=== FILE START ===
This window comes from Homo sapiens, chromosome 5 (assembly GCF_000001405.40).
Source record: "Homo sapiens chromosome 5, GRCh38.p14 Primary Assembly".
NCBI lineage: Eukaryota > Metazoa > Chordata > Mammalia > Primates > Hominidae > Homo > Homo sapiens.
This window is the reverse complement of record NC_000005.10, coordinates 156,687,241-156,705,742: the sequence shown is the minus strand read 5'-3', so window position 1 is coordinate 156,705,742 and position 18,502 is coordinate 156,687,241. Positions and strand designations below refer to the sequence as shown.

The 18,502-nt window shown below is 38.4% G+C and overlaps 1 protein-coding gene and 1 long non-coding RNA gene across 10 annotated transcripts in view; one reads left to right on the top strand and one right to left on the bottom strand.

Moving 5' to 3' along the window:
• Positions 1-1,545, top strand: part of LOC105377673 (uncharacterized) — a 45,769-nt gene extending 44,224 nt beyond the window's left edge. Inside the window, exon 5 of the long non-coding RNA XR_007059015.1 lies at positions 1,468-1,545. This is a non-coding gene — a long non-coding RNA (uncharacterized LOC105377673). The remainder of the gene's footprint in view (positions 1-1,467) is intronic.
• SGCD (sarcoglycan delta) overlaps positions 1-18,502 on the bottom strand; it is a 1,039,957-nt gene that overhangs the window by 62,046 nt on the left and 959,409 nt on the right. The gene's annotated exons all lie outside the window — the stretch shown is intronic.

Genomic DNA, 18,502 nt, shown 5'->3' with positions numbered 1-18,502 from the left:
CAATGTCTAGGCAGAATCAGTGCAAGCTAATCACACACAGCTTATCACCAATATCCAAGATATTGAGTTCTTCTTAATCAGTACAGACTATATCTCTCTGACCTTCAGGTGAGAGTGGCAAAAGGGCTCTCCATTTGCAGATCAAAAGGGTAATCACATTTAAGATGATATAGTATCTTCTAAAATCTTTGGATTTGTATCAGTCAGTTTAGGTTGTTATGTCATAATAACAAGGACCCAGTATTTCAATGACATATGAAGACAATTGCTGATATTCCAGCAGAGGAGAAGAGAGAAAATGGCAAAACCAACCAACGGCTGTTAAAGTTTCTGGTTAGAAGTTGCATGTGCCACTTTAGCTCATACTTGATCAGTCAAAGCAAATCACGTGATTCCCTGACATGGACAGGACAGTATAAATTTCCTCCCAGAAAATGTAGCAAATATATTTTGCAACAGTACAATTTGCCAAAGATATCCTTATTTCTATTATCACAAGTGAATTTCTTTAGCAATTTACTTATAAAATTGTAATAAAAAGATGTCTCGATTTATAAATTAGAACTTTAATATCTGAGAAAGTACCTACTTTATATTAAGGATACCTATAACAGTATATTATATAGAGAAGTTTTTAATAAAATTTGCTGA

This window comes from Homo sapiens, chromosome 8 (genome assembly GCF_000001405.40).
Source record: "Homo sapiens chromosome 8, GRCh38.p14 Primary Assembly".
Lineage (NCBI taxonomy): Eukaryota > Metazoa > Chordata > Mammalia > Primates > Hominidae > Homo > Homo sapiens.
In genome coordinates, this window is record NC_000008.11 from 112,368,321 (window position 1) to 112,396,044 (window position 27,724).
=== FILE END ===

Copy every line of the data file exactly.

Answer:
This window comes from Homo sapiens, chromosome 5 (assembly GCF_000001405.40).
Source record: "Homo sapiens chromosome 5, GRCh38.p14 Primary Assembly".
NCBI lineage: Eukaryota > Metazoa > Chordata > Mammalia > Primates > Hominidae > Homo > Homo sapiens.
This window is the reverse complement of record NC_000005.10, coordinates 156,687,241-156,705,742: the sequence shown is the minus strand read 5'-3', so window position 1 is coordinate 156,705,742 and position 18,502 is coordinate 156,687,241. Positions and strand designations below refer to the sequence as shown.

The 18,502-nt window shown below is 38.4% G+C and overlaps 1 protein-coding gene and 1 long non-coding RNA gene across 10 annotated transcripts in view; one reads left to right on the top strand and one right to left on the bottom strand.

Moving 5' to 3' along the window:
• Positions 1-1,545, top strand: part of LOC105377673 (uncharacterized) — a 45,769-nt gene extending 44,224 nt beyond the window's left edge. Inside the window, exon 5 of the long non-coding RNA XR_007059015.1 lies at positions 1,468-1,545. This is a non-coding gene — a long non-coding RNA (uncharacterized LOC105377673). The remainder of the gene's footprint in view (positions 1-1,467) is intronic.
• SGCD (sarcoglycan delta) overlaps positions 1-18,502 on the bottom strand; it is a 1,039,957-nt gene that overhangs the window by 62,046 nt on the left and 959,409 nt on the right. The gene's annotated exons all lie outside the window — the stretch shown is intronic.

Genomic DNA, 18,502 nt, shown 5'->3' with positions numbered 1-18,502 from the left:
CAATGTCTAGGCAGAATCAGTGCAAGCTAATCACACACAGCTTATCACCAATATCCAAGATATTGAGTTCTTCTTAATCAGTACAGACTATATCTCTCTGACCTTCAGGTGAGAGTGGCAAAAGGGCTCTCCATTTGCAGATCAAAAGGGTAATCACATTTAAGATGATATAGTATCTTCTAAAATCTTTGGATTTGTATCAGTCAGTTTAGGTTGTTATGTCATAATAACAAGGACCCAGTATTTCAATGACATATGAAGACAATTGCTGATATTCCAGCAGAGGAGAAGAGAGAAAATGGCAAAACCAACCAACGGCTGTTAAAGTTTCTGGTTAGAAGTTGCATGTGCCACTTTAGCTCATACTTGATCAGTCAAAGCAAATCACGTGATTCCCTGACATGGACAGGACAGTATAAATTTCCTCCCAGAAAATGTAGCAAATATATTTTGCAACAGTACAATTTGCCAAAGATATCCTTATTTCTATTATCACAAGTGAATTTCTTTAGCAATTTACTTATAAAATTGTAATAAAAAGATGTCTCGATTTATAAATTAGAACTTTAATATCTGAGAAAGTACCTACTTTATATTAAGGATACCTATAACAGTATATTATATAGAGAAGTTTTTAATAAAATTTGCTGA

This window comes from Homo sapiens, chromosome 8 (genome assembly GCF_000001405.40).
Source record: "Homo sapiens chromosome 8, GRCh38.p14 Primary Assembly".
Lineage (NCBI taxonomy): Eukaryota > Metazoa > Chordata > Mammalia > Primates > Hominidae > Homo > Homo sapiens.
In genome coordinates, this window is record NC_000008.11 from 112,368,321 (window position 1) to 112,396,044 (window position 27,724).